Nancy Valentine’s musical career has traversed several genres, but her introduction to Jazz came early in life. As an eight year old she found herself listening to her parents’ Sarah Vaughan album, Sarah Vaughan Live At The Blue Note.

“I remember looking at myself in the mirror and I lip synched back then all of the Sarah Vaughan songs that were on that album. I got to walk in her shoes. Even lip synching I had to know what to do and how the mind was of that person. That stayed with me.

My father took me to see her live at one of the first theme parks called Freedom Land U.S.A. (Editor’s note: It was located in the Bronx of New York City). I sat at her feet and my father said tell her to sing “Poor Butterfly,” I was yanking her dress and I was saying “Poor Butterfly,” “Poor Butterfly.” She would say, stop, stop, not now, not now. She would sing a couple of songs and I would yank her dress, I have got to have it now. Then she said okay. Then she did “Poor Butterfly,” and her sweat was dripping all over me and I was in my glory. That was the singer who most affected me regarding the Jazz world. She was so sensuous and the sound of her voice drove me insane. I love it,” recalls Valentine.

Nancy Valentine shares more memories from her childhood, “In the house that I came from when I was growing up there was a lot of yelling. If you were timid nobody really listened to you. I was the youngest person, so I didn’t get very much respect. To be heard I had to be strong in what I did.

I didn’t have any musical training. I always wanted to be an Opera singer when I was five years old. I would sing out constantly. It was my mother who kept telling me to sing out. Sing out Nancy. Sing. Sing.  She loved it, so I would emulate the Opera singers and that is what I would do.

I always wanted to play the piano and they wouldn’t get me a piano. Instead my father got me an old accordion. That didn’t work out. I would run around to any neighbor to see if they had a piano and I would try to play it and sing with it. I would of course annoy them, so it would only be for a certain amount of time.

I was in fifth grade and in comes Mrs. Schwartz and she was going to give us a recorder. Wow a music book! I was never even given a book to read at home, but a music book. I took that book and I didn’t play outside, I just kept working on that recorder. By the end of the school session in June I wound up giving a concert to the children from listening to a hit song “Michael Row Your Boat Ashore.”  With my ear I was able to pick it off of the radio. I was able to pick things up quickly and to give a little concert.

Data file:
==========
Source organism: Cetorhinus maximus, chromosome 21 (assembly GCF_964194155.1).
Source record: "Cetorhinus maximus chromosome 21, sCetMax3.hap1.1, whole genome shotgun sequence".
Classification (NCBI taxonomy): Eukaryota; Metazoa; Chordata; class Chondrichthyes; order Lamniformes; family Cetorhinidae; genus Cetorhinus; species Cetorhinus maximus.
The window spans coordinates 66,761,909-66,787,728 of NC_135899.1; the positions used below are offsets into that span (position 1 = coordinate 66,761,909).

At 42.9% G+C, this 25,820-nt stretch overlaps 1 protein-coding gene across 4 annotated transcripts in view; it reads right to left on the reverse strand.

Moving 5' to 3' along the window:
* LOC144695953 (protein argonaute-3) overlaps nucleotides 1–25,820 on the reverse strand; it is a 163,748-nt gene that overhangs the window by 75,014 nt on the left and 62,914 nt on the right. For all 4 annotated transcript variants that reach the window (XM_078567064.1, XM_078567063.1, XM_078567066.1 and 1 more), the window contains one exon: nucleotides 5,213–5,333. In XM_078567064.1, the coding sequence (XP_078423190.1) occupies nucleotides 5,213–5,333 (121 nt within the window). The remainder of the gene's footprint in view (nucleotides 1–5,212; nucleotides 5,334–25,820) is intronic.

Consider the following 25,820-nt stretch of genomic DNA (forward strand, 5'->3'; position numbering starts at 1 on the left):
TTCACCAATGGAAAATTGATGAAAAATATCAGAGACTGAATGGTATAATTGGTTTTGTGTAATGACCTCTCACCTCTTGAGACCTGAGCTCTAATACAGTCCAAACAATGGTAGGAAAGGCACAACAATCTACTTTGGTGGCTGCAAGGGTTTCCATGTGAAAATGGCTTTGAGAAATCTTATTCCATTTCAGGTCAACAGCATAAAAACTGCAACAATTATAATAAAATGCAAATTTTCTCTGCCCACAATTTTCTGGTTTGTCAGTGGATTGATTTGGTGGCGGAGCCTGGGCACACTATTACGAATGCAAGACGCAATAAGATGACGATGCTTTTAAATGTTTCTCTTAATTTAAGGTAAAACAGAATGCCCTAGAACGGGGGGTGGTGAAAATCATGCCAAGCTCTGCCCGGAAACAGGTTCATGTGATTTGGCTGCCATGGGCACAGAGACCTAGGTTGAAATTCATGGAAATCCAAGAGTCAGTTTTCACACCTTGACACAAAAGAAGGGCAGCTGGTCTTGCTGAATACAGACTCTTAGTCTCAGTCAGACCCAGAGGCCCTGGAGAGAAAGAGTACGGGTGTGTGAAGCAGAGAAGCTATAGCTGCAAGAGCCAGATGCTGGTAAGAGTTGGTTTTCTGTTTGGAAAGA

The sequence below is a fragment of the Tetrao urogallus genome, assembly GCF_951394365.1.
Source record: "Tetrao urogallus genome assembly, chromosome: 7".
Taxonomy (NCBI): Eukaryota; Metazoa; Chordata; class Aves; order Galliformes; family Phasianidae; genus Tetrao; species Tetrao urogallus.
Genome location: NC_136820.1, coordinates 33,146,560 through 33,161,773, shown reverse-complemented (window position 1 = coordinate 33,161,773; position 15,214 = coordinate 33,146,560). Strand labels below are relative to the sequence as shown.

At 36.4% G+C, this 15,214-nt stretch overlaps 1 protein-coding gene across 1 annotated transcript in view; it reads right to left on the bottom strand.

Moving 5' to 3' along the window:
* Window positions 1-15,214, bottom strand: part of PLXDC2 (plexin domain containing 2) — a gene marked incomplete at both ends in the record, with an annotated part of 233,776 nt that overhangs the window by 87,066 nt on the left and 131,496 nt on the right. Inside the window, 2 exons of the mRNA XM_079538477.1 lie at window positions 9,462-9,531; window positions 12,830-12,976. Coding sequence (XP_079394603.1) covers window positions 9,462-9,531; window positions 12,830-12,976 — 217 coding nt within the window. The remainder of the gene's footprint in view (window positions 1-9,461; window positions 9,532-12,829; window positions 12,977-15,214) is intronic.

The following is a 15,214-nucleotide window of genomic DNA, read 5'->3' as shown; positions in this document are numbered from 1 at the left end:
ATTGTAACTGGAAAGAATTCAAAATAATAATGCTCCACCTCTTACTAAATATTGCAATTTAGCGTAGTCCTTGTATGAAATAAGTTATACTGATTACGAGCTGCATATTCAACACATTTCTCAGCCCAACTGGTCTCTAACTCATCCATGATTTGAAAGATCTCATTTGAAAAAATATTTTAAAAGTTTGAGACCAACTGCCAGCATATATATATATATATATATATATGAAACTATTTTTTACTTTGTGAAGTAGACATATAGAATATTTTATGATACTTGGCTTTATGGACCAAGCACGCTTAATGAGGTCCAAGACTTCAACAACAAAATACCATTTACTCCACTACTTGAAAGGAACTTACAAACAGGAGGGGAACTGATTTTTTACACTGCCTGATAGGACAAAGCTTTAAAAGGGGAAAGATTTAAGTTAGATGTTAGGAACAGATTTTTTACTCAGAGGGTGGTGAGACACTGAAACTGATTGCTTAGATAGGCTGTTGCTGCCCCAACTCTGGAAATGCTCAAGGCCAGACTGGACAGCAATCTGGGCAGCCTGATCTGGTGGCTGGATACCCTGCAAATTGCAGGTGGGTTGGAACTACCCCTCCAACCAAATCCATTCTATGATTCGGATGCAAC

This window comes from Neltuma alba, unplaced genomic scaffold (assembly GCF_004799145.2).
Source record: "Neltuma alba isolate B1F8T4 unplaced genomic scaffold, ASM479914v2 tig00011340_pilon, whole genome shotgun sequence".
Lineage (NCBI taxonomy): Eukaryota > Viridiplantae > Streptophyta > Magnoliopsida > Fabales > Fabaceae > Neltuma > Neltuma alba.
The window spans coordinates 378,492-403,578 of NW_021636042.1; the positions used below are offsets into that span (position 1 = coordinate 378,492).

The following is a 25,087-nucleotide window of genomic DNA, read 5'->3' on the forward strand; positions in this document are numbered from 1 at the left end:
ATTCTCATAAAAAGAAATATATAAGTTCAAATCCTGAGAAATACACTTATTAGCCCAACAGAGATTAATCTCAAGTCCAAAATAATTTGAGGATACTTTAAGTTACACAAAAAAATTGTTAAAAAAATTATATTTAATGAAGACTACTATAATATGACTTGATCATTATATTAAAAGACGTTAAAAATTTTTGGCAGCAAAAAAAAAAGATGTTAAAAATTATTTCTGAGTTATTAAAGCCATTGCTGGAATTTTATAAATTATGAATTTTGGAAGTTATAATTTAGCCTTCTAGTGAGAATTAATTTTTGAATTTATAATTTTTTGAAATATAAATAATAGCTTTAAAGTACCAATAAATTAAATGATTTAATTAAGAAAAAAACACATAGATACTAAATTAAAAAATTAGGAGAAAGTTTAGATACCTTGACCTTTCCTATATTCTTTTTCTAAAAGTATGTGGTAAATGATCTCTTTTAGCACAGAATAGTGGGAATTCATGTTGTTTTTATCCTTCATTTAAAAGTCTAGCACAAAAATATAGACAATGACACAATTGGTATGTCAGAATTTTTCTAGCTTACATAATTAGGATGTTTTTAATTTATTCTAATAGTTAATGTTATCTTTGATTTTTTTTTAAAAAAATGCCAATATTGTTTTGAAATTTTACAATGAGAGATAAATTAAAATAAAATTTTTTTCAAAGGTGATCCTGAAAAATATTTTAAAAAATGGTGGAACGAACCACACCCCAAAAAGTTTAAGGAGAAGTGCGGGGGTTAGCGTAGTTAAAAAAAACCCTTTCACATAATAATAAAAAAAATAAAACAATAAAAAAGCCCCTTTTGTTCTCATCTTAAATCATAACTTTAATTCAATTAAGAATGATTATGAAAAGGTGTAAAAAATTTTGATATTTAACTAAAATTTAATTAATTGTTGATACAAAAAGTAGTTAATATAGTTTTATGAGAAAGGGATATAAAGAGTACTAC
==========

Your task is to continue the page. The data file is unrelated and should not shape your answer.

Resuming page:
The next year in the sixth grade the music teacher wasn’t that good. This person from the Junior High School came around and gave a music test. I failed the music test.  In seventh grade nobody was listening to (being taught about) Bach and Mozart, except me. I would constantly raise my hand and he said to me how did you not make this music test? He said, well we have an opening in the music class. Would you be interested? He said you go home and tell your parents and come back to me the next day. I had no idea what this meant.

I went home and I told my father and mother and they said how wonderful. That night (on TV) Kirk Douglas came on with a young man and a horn. After I saw that movie I said that’s what I have to do.  My father said that is better than a French horn. It is smaller and you won’t have to carry that thing around. I went in the next day and I told my music teacher, I would rather play the trumpet. He looked at me and he started laughing. This is 1966. There were no female trumpet players and if there were, there was not an internet to find out about all of this stuff. I had no idea what I was asking.  I never saw the difference between men and women and that’s for a man and this is for a girl. I didn’t know. I didn’t feel it. He laughed at me and he said alright and he gave me the trumpet with the mouthpiece and he said play the C scale.  I didn’t know any fingerings, so all I did was play and I stayed on one note. He was hysterical, because I didn’t know I had to move my lips to make a different high note or whatever. That was my beginning and there were sixteen trumpet players, all guys and I was the only girl. Nancy Valentine Photo One

I would go out and play I would stay in the house and play my Easy Steps to the Band book. I went from cover to cover and I built myself up all the way to the first chair. The wind that I used to play the trumpet and to blow like a man allowed me to be forceful and to exercise my vocal chords. That helped me with power.